On the note of relationships: Ezra Fitz
Mr. Fitz was not a significant portion of Aria's life throughout the book series. Ezra, although cute at first, was deemed creepy and overall problematic early on in the series, leaving a bad taste in every reader's mouth. Aria and Ezra broke up rather quickly, and it was not pretty. So, I was very surprised to see how the relationship developed on the television show. I have the utmost unpopular opinion when it comes to Ezra on the TV show, in which I have always despised him. I really do wish that he was not such a huge part of the TV series, and prefer the message the books sent out when his relationship with Aria did not work out.
There is a lot more suspense and horror within each mystery.
I know this is a heavy claim since it seems that everywhere you turn PLL is unleashing a new bombshell on the show. What I'm trying to say is that there was a lot more of the classic mystery/horror element to the books that the TV show lost over time. Since the show can be all-action, all-reveal at times, inevitably at other times it can just seem to drag out. There is nothing I hate more than getting bored with a television show, and this happens quite often with PLL. The books can be deemed much more captivating and interesting. They keep to a few core mysteries, but within each of these mysteries lies a lot more suspense and horror that keeps everyone on the edge on their seats while reading. I love the intricacy of who killed Ali, which is focused on in the books, more so than the constant switching of A's and good guys/bad gals and whatnot, which is focused on in the show.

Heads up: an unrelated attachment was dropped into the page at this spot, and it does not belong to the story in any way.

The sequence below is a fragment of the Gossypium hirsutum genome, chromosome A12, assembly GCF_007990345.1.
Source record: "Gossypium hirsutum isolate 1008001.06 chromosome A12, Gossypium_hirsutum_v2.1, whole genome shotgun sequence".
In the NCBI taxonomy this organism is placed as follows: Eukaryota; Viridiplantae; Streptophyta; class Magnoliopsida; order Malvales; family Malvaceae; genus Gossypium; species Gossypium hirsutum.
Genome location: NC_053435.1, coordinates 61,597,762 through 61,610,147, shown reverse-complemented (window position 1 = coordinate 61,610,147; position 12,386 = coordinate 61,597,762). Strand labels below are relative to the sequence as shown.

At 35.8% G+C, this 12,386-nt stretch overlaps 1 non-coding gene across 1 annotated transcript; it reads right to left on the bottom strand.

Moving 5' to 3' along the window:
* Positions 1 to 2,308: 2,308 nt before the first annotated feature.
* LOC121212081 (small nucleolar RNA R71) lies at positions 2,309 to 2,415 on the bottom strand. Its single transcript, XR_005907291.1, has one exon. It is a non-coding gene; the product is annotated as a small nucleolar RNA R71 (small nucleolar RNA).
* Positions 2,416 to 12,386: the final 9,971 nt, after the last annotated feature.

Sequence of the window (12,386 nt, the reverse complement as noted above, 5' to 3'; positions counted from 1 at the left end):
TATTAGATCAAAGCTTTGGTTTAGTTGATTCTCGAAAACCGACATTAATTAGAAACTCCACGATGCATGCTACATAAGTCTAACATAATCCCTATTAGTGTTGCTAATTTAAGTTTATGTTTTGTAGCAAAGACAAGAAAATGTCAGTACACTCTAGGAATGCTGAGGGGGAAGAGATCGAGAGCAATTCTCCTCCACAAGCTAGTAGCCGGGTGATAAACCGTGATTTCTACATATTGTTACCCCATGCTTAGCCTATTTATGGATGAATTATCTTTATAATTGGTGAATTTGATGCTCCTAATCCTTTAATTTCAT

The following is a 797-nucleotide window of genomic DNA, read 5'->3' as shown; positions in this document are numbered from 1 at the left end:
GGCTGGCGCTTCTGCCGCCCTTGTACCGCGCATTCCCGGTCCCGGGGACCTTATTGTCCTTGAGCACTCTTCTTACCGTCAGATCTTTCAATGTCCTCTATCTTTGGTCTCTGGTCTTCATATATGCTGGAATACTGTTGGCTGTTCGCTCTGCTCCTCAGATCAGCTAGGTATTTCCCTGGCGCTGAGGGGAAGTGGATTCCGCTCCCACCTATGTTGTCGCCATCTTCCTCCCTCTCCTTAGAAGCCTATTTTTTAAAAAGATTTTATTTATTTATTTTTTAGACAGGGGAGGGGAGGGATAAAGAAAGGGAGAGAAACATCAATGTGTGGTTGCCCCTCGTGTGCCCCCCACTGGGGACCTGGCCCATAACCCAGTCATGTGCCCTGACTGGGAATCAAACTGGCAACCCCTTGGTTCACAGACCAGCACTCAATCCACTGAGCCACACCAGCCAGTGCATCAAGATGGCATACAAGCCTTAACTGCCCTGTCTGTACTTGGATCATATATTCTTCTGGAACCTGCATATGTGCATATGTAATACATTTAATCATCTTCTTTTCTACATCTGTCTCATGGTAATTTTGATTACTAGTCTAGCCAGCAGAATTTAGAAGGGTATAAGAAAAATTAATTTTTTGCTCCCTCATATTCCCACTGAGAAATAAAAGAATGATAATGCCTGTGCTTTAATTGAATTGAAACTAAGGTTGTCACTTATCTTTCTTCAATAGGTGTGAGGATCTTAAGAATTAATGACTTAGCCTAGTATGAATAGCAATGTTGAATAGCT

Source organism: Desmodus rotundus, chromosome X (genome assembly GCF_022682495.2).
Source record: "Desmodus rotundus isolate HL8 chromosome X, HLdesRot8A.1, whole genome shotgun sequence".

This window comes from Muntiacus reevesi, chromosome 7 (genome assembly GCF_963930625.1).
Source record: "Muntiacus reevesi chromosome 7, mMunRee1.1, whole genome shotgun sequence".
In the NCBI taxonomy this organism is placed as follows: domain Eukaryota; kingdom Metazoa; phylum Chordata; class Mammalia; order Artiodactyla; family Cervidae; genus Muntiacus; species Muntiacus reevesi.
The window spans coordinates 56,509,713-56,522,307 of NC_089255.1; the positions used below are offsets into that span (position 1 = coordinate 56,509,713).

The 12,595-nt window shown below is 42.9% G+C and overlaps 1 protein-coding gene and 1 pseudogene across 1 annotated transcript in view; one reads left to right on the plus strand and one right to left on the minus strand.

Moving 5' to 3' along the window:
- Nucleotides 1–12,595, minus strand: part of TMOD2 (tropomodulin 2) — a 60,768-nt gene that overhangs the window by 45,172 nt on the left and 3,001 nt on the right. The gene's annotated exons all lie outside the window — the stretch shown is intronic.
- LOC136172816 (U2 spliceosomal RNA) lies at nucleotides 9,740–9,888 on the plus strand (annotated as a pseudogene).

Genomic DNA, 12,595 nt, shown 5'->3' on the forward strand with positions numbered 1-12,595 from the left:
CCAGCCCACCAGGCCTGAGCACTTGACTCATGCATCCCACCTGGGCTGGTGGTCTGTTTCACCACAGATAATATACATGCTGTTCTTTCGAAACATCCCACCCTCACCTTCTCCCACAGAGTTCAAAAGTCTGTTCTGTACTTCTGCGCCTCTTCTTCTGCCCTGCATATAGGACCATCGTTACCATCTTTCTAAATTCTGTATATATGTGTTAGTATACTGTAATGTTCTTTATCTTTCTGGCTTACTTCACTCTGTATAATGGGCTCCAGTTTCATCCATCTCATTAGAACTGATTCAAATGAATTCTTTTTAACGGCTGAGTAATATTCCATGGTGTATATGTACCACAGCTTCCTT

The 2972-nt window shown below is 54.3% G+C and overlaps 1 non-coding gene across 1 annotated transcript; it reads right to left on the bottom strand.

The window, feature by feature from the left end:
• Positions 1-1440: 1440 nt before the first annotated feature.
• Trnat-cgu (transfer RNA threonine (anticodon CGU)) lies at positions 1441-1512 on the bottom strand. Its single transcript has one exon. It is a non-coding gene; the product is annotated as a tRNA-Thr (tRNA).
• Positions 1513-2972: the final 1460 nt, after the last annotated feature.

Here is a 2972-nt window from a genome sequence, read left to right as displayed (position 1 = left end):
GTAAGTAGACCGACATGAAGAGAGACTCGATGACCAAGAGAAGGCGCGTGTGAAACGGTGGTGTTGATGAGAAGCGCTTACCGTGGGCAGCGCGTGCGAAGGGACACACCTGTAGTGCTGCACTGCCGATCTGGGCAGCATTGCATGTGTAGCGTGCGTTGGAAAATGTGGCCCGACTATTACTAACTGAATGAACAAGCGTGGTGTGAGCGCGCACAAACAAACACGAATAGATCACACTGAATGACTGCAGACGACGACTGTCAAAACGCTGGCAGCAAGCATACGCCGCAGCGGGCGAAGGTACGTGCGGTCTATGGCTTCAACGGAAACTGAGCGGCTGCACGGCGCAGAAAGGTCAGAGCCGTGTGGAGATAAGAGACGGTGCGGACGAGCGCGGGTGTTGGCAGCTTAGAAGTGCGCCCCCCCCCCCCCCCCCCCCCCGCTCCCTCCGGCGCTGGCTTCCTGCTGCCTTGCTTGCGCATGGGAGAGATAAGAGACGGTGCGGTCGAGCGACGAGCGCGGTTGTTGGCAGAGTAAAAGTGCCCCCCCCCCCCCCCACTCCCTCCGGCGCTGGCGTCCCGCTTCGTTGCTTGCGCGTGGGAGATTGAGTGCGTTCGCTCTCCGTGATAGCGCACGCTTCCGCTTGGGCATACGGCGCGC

The families were more of an integral part of the book series.
I'm not saying that the families of each of the girls are irrelevant in the show, because that is not true by any means. Instead I'm saying that each family had a much different role and their roles fit in better within the entire context of the series. Hanna's mom in the books was nothing like her television counterpart- she was a barely present, careless business mogul who treated her daughter like she did not even exist.